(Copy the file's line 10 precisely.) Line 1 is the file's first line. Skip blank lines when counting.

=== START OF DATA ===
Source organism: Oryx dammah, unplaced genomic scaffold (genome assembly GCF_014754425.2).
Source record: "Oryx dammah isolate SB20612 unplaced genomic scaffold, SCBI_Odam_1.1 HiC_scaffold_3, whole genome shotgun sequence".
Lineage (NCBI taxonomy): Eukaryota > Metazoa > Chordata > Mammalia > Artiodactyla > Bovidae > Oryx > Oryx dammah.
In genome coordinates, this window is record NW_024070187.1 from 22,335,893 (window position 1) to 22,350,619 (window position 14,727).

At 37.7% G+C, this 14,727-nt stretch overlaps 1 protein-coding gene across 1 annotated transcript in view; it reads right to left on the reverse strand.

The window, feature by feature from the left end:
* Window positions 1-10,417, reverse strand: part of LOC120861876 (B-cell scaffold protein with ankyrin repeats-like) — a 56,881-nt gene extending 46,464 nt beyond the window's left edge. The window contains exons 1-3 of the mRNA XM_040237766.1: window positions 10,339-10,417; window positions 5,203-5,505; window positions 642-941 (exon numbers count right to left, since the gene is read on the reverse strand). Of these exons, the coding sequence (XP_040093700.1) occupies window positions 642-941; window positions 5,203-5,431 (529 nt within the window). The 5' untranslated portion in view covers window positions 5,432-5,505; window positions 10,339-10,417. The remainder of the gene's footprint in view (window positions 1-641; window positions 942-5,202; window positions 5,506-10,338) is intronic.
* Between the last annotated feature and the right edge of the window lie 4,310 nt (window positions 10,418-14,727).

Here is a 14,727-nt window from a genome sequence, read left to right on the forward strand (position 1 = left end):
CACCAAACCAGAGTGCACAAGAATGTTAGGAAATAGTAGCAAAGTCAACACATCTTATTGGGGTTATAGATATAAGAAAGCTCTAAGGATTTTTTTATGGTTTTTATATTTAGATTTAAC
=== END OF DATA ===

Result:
CACCAAACCAGAGTGCACAAGAATGTTAGGAAATAGTAGCAAAGTCAACACATCTTATTGGGGTTATAGATATAAGAAAGCTCTAAGGATTTTTTTATGGTTTTTATATTTAGATTTAAC